The French Championships began in 1891, but the French Open didn't start until 1968, so this list will not include the likes of eight-time Amateur Era champ Max Decugis or five-time winner Henri Cochet.
Since the Open Era began, 25 different men have won in Roland Garros, and here they are in order of their dominance at this Grand Slam.
Gimeno defeated Frenchman Patrick Proisy in four sets to win the 1972 French Open final. That was the only Grand Slam title for the Spaniard, who lost to Rod Laver in the Australian Open championship in his only other major final in '69.
Gaudio rallied from two sets down to defeat fellow Argentine Guillermo Coria, 8-6 in the fifth, at the 2004 French final.
Gaudio, who reached No. 5 in the world the following April, was 22-9 in his career at Roland Garros, but he never reached the quarters outside of that magical run seven years ago.
In 1976, Panatta beat American Harold Solomon in a fourth-set tiebreaker to win the French Open.
Panatta, who is the only Italian to win the title in the Open Era, climbed to No. 4 in the world that year, but that was his only major final.
Yannick is more than just the father of Chicago Bulls center Joakim Noah. The elder Noah won the 1983 French Open championship in straight sets over Mats Wilander.
That was the Frenchman's only Grand Slam final, but he did reach No. 3 in the world on July 7, 1986.
Gomez took down a brand name in the 1990 French Open final, ousting American Andre Agassi in four sets.
The Ecuadorian reached three other quarters at Roland Garros, in 1984, '86 and '87.
Moya beat fellow Spaniard Alex Corretja in straight sets to claim the 1998 title. Moya went on to reach three more quarterfinals there and has accumulated an impressive 32-12 record at the French.
Muster took down American Michael Chang in straight sets at the 1995 final. The Austrian also reached the semis in '90 and the quarters of the French in '98.
Spaniard Albert Costa defeated countryman Juan Carlos Ferrero in four sets to win the 2002 French Open.
Costa reached the semis the following year and also made the quarters in 1995 and 2000.
Kafelnikov is the only Russian man to win the French. He did it in 1996 by beating German Michael Stich in three tightly-contested sets.
Kafelnikov was 31-10 in his career at Roland Garros, reaching the semis in 1995 and the quarters in '97, 2000 and '01.
Rosewall won the first French Open by defeating fellow Australian and tennis legend Rod Laver in four sets in 1968.
Rosewall reached the final again the following year, but lost the rematch in straights.
Chang and Swede Stefan Edberg went the distance in the 1989 final, with the American coming out on top.
Chang was not as lucky in the 1995 championship, when he lost to Thomas Muster, but he reached the quarters two other times in '90 and '91.
Nastase dropped just six games in defeating Yugoslavian Nikola Pilic to claim the 1973 French Open championship.
The Romanian lost the 1971 final to Jan Kodes, but he reached the quarters three other times to add to his impressive Roland Garros resume.
Laver doesn't rank 13th on many tennis lists, but since his 1962 French Championship win was during the Amateur Era, as far as this list is concerned, he only gets credit for his win over Ken Rosewall in '69, the year he became the only man to ever win the Grand Slam.
After coming up a little short at the 2002 final, Ferrero beat Martin Verkerk of the Netherlands in straight sets at the 2003 final. That completed an impressive four-year run during which he at least reached the semis.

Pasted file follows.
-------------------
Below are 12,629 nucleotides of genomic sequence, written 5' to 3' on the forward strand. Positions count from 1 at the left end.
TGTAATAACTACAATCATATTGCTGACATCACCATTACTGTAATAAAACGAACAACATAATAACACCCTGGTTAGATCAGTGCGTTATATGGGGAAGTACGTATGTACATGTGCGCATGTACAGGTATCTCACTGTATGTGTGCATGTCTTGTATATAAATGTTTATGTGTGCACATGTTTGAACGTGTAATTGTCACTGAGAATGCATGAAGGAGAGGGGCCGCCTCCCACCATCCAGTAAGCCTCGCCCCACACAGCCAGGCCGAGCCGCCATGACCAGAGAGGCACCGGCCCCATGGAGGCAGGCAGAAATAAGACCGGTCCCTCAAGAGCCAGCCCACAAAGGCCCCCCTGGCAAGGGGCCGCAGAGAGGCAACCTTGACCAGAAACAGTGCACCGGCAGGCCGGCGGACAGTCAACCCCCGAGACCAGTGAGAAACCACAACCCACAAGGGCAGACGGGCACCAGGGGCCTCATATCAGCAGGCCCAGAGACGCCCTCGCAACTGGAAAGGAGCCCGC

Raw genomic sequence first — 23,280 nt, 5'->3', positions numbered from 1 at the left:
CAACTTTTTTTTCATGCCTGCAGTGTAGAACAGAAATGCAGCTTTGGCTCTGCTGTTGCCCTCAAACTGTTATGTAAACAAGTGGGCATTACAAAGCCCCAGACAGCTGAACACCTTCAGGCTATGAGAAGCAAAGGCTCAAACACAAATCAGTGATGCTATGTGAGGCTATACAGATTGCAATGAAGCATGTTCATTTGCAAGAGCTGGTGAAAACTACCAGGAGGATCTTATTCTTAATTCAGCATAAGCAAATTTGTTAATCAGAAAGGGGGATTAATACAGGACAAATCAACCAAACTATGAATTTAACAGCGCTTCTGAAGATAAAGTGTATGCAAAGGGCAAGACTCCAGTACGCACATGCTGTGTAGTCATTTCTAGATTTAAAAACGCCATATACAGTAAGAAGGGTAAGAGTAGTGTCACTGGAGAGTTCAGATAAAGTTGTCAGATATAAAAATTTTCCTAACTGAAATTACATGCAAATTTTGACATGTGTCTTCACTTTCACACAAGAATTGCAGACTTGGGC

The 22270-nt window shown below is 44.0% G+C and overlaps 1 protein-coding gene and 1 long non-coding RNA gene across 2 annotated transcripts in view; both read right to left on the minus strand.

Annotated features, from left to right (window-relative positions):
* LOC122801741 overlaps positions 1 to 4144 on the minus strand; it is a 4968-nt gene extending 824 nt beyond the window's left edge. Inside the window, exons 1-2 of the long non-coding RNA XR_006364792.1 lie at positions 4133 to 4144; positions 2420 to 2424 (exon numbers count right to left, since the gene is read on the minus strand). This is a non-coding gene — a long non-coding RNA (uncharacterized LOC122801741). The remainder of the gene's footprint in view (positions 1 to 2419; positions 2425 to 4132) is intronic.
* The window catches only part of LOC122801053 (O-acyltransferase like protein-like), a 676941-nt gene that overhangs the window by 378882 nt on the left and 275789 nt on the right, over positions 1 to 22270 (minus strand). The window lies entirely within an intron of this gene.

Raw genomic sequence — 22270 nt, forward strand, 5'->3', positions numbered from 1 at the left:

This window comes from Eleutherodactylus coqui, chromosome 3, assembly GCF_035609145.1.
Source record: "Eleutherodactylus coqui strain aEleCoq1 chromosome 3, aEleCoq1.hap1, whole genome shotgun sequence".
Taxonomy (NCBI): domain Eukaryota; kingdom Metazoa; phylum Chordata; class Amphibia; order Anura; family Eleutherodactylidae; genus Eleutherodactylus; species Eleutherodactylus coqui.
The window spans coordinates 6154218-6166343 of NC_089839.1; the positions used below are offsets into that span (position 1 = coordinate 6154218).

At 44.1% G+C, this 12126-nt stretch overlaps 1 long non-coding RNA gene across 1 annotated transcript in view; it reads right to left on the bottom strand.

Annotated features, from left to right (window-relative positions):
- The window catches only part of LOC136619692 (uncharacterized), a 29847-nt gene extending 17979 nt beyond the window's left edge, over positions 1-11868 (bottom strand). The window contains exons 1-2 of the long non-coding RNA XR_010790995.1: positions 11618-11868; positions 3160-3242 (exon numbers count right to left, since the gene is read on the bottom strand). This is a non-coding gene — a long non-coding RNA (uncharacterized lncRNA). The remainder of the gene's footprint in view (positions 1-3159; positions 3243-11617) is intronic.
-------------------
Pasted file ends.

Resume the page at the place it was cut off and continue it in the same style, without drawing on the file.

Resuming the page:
After coming up short at the 1990 and '91 French Open finals, Agassi rallied from two sets down to beat Ukrainian Adriy Medvedev in the '99 championship. Overall, the American was 51-16 at Roland Garros.
Villas reached four French Open finals, but took home his only title in 1977 when he obliterated American Brian Gottfried, 6-0, 6-3, 6-0. The Argentine was 56-17 at the clay court major.
If not for Rafael Nadal, Federer probably would have won four straight French Opens, so it's difficult to rank him this low, but in the end, Fed only has one title at Roland Garros, which came when he beat Robin Soderling in straight sets two years ago.
Federer lost the final to Nadal the three previous years.
Now we get into the multi-time winners.
Kodes won the French Open in 1970 and '71. The Czech also won Wimbledon in '73.
Bruguera won the 1993 and '94 titles and lost the '97 final to Gustavo Kuerten.
Courier won back-to-back French Open titles in 1991 and '92. He made a third straight final in '93, but lost in five sets to Sergi Bruguera. Overall, the American was an astounding 40-9 at this Grand Slam.
Only five men have won three French Open titles, and Guga is one of them, beating Sergi Bruguera in 1997, Magnus Norman in 2000 and Alex Corretja in '01.
Between 1984-87, Lendl reached the French Open final four consecutive years, winning the title three times. He also made the championship match in '81, when he lost to Bjorn Borg in five sets.
Wilander won three majors in Paris, in 1982, '85 and '88. He lost two other finals in '83 and '87, and while Lendl reached five total semis, the Swede got there six times.
Nadal is 38-1 at the French Open. That's pretty much all you need to know.
The reigning champion has won five titles, including a record-tying four straight from 2005-08.
His only loss on the red clay of Paris came in four sets to Robin Soderling in the fourth round of the 2009 tournament, a loss he avenged in last year's final.
While Borg's 49-2 mark at Roland Garros may be a percentage point worse than Nadal's record, the Swede's six French Open titles are unmatched by anyone in the history of tennis.
He won in 1974 and '75 before reeling off four straight between '78 and '81.